BOSTON — There may be fireworks in Tuesday's game between the Bruins and Senators.
After all, the Bruins are second in the NHL with 46 fighting majors and Ottawa is fifth with 42. They've climbed that high in no small part due to their own on-going rivalry, with the first four meetings of the season producing six fights.
Each game between the top two clubs in the Northeast Division had had at least one fight, and when the Senators come to the Garden on Tuesday, Ottawa plans to reinsert Zenon Konopka (league-leading 17 fighting majors) into the lineup after being a healthy scratch for eight straight games. The Bruins will counter with Shawn Thornton (second in NHL with 16 fights), who is expected to return after missing Saturday's game in Ottawa with flu-like symptoms.
It won't be a shock to see those two drop the gloves. But the surprising undercard that seemed like a guaranteed bout just a day ago may not so certain to occur after all.
Early in the third period on Saturday, Ottawa forward Kyle Turris took a run at Boston defenseman Joe Corvo. Turris left his feet and hit Corvo in the head, but shockingly received no discipline from the league. Corvo was outraged at both the hit and the lack of supplemental discipline, and vowed on Monday to exact his own revenge.
"Let's just say I'll be looking for him right off the bat," Corvo told reporters after Monday’s practice, adding, "Hopefully he's a man and he's going to step up [Tuesday] when I come after him. I’m not going to try and hurt him, I'm going to try to fight him."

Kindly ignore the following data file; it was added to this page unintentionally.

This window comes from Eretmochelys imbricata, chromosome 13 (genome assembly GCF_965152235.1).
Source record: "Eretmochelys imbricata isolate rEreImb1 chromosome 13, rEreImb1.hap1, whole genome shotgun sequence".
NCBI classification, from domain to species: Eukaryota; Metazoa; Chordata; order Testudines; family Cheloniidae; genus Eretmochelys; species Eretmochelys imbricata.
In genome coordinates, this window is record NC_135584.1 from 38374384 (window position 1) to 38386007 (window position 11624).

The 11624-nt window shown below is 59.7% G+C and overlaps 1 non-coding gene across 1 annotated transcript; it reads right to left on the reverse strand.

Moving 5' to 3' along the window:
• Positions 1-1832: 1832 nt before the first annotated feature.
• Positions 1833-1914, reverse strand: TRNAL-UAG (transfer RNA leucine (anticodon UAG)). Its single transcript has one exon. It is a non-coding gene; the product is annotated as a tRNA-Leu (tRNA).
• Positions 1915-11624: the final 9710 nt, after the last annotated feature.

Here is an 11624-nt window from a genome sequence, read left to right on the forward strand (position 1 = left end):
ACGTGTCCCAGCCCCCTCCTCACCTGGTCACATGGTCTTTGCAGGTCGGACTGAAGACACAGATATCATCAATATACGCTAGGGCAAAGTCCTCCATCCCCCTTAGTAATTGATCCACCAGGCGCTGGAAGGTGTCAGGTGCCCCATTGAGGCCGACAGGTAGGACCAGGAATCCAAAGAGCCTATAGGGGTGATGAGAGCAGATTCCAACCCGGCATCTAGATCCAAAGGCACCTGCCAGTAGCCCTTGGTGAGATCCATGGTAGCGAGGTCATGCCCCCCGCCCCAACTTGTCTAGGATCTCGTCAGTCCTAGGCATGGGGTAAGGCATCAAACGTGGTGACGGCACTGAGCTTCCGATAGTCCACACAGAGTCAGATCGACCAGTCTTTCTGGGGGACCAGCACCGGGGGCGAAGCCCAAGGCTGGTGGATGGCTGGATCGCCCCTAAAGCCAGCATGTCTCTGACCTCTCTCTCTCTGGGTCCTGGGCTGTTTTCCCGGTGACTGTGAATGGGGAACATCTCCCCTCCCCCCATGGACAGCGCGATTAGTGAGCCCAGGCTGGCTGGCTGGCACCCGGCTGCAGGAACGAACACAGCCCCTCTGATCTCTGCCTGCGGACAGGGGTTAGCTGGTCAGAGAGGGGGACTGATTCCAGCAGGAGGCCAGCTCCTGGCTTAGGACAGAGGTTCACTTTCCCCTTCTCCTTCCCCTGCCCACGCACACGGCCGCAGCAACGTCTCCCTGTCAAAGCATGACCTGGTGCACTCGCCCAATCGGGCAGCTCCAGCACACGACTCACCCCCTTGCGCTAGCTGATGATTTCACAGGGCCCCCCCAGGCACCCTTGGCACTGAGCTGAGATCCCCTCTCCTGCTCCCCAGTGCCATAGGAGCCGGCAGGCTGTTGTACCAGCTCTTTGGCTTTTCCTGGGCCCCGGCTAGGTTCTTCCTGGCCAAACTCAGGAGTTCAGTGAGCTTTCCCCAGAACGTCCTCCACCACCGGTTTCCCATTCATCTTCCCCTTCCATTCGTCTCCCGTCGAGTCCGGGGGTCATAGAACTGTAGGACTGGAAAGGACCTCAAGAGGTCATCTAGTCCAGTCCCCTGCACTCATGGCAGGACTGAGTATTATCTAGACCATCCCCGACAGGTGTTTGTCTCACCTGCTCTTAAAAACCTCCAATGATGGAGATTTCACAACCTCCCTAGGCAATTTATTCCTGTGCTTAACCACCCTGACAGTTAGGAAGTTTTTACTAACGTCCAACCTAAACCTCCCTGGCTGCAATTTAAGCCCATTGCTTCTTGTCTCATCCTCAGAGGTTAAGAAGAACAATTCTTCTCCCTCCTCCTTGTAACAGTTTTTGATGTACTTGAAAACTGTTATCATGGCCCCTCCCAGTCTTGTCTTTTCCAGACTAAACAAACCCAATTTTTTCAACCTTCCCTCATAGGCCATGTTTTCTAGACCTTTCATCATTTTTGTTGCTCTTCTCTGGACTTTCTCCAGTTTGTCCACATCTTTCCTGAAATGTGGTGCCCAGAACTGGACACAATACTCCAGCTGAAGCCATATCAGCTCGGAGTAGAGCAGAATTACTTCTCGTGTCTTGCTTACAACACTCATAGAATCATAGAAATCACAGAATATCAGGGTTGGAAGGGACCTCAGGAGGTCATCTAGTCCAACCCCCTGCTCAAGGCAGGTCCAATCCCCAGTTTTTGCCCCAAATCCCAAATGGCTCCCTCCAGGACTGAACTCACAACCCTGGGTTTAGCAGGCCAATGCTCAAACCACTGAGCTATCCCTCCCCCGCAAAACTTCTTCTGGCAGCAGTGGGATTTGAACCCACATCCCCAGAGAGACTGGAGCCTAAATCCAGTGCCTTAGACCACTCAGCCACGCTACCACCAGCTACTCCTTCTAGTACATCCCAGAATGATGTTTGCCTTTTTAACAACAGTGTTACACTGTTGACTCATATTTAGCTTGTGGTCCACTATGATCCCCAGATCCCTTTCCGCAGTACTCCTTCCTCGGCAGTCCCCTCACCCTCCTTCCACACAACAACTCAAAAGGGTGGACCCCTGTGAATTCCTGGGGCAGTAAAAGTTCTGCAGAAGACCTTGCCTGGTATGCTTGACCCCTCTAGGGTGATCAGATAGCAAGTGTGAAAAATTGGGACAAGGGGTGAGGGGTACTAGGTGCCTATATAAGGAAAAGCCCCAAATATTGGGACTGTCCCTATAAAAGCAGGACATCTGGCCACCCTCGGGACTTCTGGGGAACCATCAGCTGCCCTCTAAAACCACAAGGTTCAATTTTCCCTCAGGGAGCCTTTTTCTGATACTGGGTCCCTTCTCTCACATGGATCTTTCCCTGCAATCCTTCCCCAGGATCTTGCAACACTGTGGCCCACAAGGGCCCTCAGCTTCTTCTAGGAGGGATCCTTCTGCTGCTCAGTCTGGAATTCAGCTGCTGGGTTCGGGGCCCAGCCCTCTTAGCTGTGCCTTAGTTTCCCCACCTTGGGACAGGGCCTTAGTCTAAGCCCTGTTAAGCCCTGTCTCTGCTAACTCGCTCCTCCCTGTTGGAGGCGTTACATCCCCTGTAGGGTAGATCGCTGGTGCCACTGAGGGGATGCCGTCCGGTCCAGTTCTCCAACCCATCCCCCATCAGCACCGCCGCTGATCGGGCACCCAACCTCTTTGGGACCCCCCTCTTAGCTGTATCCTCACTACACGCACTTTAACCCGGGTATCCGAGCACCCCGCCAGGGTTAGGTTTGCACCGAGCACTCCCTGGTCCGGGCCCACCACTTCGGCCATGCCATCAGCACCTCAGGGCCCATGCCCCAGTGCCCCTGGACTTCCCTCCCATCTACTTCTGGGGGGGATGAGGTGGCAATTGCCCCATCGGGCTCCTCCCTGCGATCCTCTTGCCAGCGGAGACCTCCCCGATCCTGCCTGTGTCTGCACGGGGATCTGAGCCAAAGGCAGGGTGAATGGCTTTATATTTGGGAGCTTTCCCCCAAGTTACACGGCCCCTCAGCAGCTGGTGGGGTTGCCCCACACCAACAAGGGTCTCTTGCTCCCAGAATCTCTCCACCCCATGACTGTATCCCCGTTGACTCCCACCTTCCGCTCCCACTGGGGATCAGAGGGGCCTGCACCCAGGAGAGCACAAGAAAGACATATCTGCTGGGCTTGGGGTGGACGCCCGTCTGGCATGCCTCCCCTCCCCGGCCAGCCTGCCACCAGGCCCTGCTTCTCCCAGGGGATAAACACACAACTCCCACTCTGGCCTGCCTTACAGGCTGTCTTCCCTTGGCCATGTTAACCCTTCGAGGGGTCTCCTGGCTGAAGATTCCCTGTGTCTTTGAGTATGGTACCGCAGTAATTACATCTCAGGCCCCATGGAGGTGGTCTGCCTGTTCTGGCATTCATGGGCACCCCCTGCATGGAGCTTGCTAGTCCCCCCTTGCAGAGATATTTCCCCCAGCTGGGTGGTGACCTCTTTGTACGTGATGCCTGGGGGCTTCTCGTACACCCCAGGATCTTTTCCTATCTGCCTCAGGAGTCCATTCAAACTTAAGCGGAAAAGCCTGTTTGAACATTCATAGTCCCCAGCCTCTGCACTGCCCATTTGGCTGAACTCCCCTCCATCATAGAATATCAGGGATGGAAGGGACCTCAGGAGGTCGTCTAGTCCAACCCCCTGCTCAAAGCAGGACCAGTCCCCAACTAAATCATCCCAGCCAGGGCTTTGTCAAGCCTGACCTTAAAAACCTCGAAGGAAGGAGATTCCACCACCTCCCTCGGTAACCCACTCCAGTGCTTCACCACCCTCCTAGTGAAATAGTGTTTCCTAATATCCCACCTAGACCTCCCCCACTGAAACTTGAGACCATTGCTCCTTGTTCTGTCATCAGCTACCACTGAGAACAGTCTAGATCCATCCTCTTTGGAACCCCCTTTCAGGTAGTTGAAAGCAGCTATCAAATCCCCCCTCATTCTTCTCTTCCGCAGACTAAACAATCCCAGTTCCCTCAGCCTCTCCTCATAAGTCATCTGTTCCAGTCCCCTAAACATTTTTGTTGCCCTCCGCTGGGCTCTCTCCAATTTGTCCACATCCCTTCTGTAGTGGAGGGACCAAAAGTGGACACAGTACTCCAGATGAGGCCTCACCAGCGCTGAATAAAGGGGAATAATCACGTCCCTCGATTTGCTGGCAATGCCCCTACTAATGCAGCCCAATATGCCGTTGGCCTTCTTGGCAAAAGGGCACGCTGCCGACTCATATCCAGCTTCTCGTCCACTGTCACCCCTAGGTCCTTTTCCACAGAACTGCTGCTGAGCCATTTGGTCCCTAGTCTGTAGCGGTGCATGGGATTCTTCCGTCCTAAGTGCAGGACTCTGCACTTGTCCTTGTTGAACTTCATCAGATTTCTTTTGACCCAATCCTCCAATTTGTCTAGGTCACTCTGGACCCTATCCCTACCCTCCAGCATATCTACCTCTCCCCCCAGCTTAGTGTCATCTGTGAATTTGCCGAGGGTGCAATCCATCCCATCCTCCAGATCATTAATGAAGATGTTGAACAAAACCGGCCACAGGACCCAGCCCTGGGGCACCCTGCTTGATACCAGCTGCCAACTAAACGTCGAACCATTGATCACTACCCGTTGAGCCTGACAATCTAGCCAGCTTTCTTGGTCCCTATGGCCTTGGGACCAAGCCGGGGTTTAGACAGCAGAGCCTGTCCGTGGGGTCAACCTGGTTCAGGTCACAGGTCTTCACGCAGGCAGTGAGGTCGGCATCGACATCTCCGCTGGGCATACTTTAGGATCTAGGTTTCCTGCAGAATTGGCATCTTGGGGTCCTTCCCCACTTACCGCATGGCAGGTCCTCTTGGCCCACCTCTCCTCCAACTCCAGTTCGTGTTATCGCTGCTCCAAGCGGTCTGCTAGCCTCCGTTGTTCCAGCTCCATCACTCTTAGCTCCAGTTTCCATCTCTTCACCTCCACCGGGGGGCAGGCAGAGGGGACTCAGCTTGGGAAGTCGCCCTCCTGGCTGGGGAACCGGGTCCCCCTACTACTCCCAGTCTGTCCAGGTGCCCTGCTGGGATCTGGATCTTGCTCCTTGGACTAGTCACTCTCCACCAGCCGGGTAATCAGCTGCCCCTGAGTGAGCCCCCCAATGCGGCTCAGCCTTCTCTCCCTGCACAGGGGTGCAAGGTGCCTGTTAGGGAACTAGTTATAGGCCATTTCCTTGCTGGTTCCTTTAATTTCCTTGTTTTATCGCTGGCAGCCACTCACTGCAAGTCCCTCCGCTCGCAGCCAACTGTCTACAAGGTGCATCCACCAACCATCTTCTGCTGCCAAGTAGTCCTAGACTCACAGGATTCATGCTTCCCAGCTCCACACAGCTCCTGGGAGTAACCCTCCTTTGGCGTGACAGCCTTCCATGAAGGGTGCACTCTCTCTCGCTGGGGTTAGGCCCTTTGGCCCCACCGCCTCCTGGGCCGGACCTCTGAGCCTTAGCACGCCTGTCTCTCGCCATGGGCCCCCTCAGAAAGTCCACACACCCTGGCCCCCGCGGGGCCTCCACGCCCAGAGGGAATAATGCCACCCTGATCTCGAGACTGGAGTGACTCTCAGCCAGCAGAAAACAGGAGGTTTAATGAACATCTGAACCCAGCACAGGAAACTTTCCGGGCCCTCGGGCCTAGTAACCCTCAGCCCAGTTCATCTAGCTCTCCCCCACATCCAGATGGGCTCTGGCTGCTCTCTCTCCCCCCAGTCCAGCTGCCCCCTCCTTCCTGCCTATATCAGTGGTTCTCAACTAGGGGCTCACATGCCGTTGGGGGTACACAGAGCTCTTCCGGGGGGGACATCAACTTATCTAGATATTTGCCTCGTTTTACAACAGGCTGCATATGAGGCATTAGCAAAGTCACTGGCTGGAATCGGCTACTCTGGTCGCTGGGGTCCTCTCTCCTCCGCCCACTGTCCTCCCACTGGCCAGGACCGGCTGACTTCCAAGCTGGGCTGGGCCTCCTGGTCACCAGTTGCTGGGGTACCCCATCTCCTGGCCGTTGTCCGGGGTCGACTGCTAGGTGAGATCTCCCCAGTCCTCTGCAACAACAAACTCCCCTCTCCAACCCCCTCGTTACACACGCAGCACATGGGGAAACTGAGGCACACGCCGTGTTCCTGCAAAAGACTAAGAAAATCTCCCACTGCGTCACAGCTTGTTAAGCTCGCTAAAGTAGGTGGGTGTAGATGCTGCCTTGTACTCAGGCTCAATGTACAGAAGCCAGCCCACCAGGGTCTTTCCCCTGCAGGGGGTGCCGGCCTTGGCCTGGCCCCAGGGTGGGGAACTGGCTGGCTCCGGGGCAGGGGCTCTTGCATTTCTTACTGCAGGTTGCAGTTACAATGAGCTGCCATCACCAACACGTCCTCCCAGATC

Perhaps knowing he could get himself in hot water with the league for such comments, Corvo backed off his brash pronouncement after Tuesday's morning skate, apologizing for the outburst which he called "foot-in-mouth syndrome" and felt had put his own "individual priorities over team priorities."
Even without hearing about Corvo's apparent change of heart, Turris did not appear concerned about any possible revenge from the Bruins defenseman.
"It's just another game for me," Turris said. "It's an important game for us in the standings. I don't know, I heard he said some things in the media yesterday or the day before, but I'm not too worried about it. We dealt with it with the league and we’re just moving forward from here."
This wouldn't exactly be a clash of the titans. The 6-foot, 204-pound Corvo has had just one fight in his nine seasons in the NHL, which came earlier this year against Toronto's Joey Crabb. Turris, 6-foot-1, 195 pounds, has two career fights, taking on Kris Versteeg back in 2008 and Daniel Briere earlier this season.
"You've always got to defend yourself on the ice and in certain situations," Turris said. "If I have to defend myself, I have to defend myself."
Turris also defended his hit on Corvo on Saturday, which drew a two-minute minor for boarding.
"I just went in to kind of rub him out and finish my check," Turris. "It was unfortunate how the incident ended up. I'm not a big hitter. I don't hit very often. I just tried to finish my check and it was an unfortunate situation."
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